The All-New 2017 Land Rover Discovery Will Actually Go Off-Road
For its fifth generation, Land Rover returns off-road capability to the Discovery
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By now you know the typical storyline when it comes to new SUVs: genuine off-road capability is sacrificed in pursuit of improved fuel economy, a quieter ride, and an easier driving experience. That’s what happened to the Jeep Cherokee, the Ford Explorer, and even the last generation of the Land Rover Discovery. But this all-new 2017 model should actually be pretty solid in the dirt, at least for a modern SUV.
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Let’s get this out of the way first: unlike the first two generations of Discovery—which were body-on-frame trucks with axles—this fifth generation is very much a unibody crossover with independent suspension. That means less outright strength and articulation than previous models. But, for a modern, road-focussed SUV, this new Disco should actually be pretty good. Take its 27.5-degree breakover angle for instance; as Jalopnik points out, that’s a full six degrees better than a Jeep Wrangler Rubicon, which should make this luxury Land Rover better than the Jeep over uneven terrain.
This Discovery also improves on the angles of the fourth generation (confusingly dubbed “LR4” in America. The brand's returning to the proper name for 2017), with two degrees of additional approach angle (34 degrees), and three degrees more departure (30). All numbers are quoted with the optional air suspension, which also brings 19.7 inches of suspension travel. Another improvement from four to five? At 4,660 pounds, this new one is 1,000 pounds lighter than the leviathan it replaces. And it does that while improving crash safety.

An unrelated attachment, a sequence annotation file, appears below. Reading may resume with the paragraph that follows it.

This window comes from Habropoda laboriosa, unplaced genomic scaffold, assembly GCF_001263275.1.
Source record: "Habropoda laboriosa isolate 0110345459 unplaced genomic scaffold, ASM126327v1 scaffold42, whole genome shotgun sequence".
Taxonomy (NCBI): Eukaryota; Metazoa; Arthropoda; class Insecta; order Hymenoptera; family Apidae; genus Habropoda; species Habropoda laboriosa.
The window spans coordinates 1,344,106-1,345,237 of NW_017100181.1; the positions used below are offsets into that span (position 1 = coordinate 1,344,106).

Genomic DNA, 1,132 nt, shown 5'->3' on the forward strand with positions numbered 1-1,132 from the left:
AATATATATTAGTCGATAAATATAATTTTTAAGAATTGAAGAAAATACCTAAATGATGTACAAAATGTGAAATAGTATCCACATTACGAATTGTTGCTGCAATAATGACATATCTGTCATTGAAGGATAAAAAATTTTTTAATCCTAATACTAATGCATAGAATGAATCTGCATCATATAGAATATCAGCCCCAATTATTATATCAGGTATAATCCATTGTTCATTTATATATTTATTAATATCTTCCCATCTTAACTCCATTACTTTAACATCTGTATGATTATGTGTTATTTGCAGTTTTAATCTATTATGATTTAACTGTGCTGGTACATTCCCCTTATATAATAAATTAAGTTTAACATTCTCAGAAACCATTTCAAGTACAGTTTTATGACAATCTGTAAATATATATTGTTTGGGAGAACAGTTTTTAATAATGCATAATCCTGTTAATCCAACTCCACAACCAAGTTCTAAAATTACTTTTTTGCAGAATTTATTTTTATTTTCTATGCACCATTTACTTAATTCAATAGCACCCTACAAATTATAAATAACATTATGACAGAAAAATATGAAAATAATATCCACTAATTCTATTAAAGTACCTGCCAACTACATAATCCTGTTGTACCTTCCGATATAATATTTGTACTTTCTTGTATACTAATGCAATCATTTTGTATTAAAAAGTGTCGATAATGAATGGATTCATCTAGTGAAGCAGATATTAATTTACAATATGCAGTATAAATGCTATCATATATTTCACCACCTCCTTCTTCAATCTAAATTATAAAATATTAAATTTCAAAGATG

A rear locking differential is available and a proper low-range transfer case is standard. While the Disco 5 does have electronic hill-descent control, it also has the mechanical ability to multiply gearing and safely get you up or down steep off-road grades. There’s even something resembling a snorkel, which pulls in air from high up on the hood, to facilitate a water fording depth of 35 inches.
A suite of driver-assisting electronics is book-ended by two semi-autonomous features, one designed to handle braking and accelerating while creeping over challenging off-road terrain, leaving you with only the responsibility to steer, and another that handles parking while you’re towing trailers. Both sound particularly handy for inexperienced drivers, removing much of the skill necessary to fully exploit the Discovery’s capabilities. For such a large, capable vehicle, it should be exceptionally easy not just to drive but also to use as intended.
In the U.S., we’re getting two engines: the 340-horsepower, 332 Lb-Ft 3.0-liter V6 also found in the new Jaguar F-Pace, and the excellent new 254-horsepower, 443 Lb-Ft 3.0-liter turbodiesel. That diesel can tow up to 7,700 pounds.
Discovery 5 pricing starts at $49,990.
Inside, you’ll find seven seats Land Rover describes as “adult size,” even in the way, way back (which are designed to accept passengers up to 6'3″ in height), and all of those can be folded and re-arranged using a much-touted new smartphone app. As you’d more typically expect of a new SUV, convenience features receive equal billing to off-road capability. You can open the tailgate by waving your foot under the rear bumper, and the suspension will even lower itself so you can more easily lift heavy stuff or geriatric dogs into it.
I’ll be sticking with the ridiculous off-road capability and compromised on-road dynamics of my first generation of Discovery, but most other people who spend most of their lives on pavement will be much better served by this new Disco 5—it really does look like the best Discovery yet.